Thousands of small businesses in England who were promised financial help to ease the burden of hikes in business rates are still waiting.
The chancellor announced a package of measures in the March Budget, including a cap for the most vulnerable firms who were facing huge hikes in their bills.
Business rates are a property tax based on rental values.
Changes to the rates came in in April after a revaluation of property values for England and Wales last year.
Although most businesses overall have seen their bills either stay the same or decrease, the government was forced to act following reports that some small companies faced rate rises of up to 3,000%.
'A real impact'
These are the so called "cliff edge" businesses which Philip Hammond promised to help.
He announced that firms losing small business rate relief - a discount given to businesses with properties below a certain rateable value - would not see their bills increase by more than £50 a month.
The government set aside £25m this year to pay for the pledge.
Whitstable florist Jane Antoniades felt a huge wave of relief when she heard her rates bill would not go up by more than £50 a month, having faced a 353% increase over five years.
But nearly three months on since the start of the new tax regime in April, she's still waiting for her bill to be adjusted.
"So far I've had to pay £437.08 per month, instead of just over £200. It's a huge difference.
"We haven't got the capacity to pay this extra money. It's going to have a real impact on our business if we can't claw this money back soon and start paying the right amount," says Jane.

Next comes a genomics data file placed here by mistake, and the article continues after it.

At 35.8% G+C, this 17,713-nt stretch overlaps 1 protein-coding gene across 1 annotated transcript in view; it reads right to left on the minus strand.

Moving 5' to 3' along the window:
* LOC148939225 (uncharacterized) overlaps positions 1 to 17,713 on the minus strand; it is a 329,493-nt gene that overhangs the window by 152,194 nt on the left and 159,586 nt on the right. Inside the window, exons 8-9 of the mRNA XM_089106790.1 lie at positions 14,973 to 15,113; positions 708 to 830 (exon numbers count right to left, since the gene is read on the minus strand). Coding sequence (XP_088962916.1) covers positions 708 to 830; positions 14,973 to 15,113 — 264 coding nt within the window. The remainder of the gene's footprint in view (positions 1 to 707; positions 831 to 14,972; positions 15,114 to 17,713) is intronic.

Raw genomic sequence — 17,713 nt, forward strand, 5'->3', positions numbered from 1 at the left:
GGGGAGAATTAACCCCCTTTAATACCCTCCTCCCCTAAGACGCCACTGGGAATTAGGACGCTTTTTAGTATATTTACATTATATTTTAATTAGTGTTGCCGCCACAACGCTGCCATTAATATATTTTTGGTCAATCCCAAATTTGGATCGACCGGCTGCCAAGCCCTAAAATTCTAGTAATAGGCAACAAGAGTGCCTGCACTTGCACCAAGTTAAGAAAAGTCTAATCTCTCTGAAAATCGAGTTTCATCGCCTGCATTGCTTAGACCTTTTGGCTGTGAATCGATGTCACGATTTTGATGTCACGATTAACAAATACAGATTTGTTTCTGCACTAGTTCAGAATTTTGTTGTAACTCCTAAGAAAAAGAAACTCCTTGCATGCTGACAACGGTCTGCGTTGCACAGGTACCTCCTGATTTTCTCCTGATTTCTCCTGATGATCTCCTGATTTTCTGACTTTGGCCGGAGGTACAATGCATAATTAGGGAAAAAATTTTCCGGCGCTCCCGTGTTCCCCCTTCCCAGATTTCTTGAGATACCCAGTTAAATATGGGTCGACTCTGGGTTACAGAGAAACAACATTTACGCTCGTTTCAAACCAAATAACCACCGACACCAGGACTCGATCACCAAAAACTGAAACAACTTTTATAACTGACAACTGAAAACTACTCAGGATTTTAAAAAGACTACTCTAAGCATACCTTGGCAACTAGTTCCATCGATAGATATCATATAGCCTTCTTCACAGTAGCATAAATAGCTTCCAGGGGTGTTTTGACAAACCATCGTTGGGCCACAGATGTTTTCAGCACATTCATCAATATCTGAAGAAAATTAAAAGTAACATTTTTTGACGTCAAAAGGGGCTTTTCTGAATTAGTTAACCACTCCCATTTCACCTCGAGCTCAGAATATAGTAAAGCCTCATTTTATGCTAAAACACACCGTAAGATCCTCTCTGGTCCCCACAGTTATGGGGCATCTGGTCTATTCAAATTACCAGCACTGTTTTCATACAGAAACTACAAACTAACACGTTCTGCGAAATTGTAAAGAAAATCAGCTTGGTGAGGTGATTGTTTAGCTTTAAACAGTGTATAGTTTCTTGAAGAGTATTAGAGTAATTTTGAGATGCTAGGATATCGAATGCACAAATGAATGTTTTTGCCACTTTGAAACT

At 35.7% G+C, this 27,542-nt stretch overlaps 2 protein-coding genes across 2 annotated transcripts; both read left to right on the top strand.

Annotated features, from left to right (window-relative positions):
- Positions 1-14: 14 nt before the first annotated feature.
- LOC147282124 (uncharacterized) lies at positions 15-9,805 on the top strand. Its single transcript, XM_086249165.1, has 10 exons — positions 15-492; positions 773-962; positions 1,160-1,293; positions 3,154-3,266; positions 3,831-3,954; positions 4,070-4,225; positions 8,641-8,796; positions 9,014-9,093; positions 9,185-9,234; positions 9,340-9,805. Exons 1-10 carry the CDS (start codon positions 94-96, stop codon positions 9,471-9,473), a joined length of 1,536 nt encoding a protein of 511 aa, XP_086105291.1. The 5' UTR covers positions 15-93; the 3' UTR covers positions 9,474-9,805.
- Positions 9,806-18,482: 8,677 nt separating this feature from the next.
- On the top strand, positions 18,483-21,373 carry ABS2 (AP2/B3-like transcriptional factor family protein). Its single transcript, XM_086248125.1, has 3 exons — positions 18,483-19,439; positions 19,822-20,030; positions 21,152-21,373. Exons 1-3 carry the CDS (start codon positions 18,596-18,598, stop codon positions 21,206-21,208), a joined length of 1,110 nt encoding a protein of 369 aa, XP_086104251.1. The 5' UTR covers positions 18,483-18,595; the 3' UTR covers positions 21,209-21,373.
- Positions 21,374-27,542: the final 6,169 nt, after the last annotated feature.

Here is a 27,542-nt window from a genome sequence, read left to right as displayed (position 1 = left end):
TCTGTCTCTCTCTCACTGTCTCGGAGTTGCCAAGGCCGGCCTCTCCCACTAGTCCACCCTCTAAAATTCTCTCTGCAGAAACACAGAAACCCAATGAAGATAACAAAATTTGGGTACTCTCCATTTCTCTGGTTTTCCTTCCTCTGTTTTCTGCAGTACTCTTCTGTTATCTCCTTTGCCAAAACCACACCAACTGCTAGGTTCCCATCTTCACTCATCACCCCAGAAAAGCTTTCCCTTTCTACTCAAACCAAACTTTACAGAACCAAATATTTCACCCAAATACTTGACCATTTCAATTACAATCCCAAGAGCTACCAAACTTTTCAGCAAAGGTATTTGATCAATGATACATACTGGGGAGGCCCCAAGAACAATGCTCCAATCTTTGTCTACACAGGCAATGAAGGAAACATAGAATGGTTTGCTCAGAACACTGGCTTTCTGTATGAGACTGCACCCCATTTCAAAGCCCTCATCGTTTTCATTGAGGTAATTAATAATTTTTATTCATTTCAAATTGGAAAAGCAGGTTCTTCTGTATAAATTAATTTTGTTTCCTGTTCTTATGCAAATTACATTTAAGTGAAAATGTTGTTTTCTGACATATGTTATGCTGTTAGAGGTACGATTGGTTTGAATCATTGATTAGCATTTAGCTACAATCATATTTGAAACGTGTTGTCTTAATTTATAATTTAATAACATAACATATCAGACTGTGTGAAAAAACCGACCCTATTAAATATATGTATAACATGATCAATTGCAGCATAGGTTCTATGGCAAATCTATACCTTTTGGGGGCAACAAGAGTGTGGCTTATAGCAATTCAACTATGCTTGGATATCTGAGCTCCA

She's not alone.
According to rates specialist, CVS, 24,986 small businesses have lost all, or part, of their small business rates relief.
Despite Mr Hammond's announcement, the money has yet to flow to most, if not all, of these businesses which are in need of the greatest support.
So why the delay?
For starters, the government's U-turn on rates was announced after the new bills were already printed and just days before they were posted.
Canterbury Council said it was working to update its system to enable new bills to be sent out.
But councils across England have told the BBC that they have been awaiting further guidance from the Department for Communities and Local Government (DCLG).
Although local authorities are legally able to go ahead and adjust existing bills, without the necessary published guidance from government they have no guarantee they will receive the money back from Whitehall.
And the general election has held things up.
"A common sense approach here is needed," says Mark Rigby, Chief Executive of CVS.
"The money to help those most in need is coming from the government and there is no reason why revised tax demands shouldn't have been sent out by local councils by now.
"These delays are simply causing panic, confusion and alarm for small firms,"
Councils have been left in limbo and have been pushing the government for guidance.
But within the last few days, the DCLG has written to local authority chief financial officers in England with the necessary guidance.
Help is coming
A Local Government Association spokesperson said: "After receiving guidance, councils have now been able to begin working with businesses in their local areas to identify those eligible for this new discretionary relief funding."
A spokesperson for the DCLG also confirmed that help should soon be on the way.
"We have also published guidance on the additional relief available to support small businesses and have encouraged local authorities to inform businesses that are eligible as soon as possible."
That can't come soon enough for Jane and her small flower shop. Like other rate payers, she's got another big bill in the next few days.
"How long are they going to hold on to my money?
"We need this relief now. The rates system is such a problem for the whole High Street, and it's small independent traders who are bearing the brunt."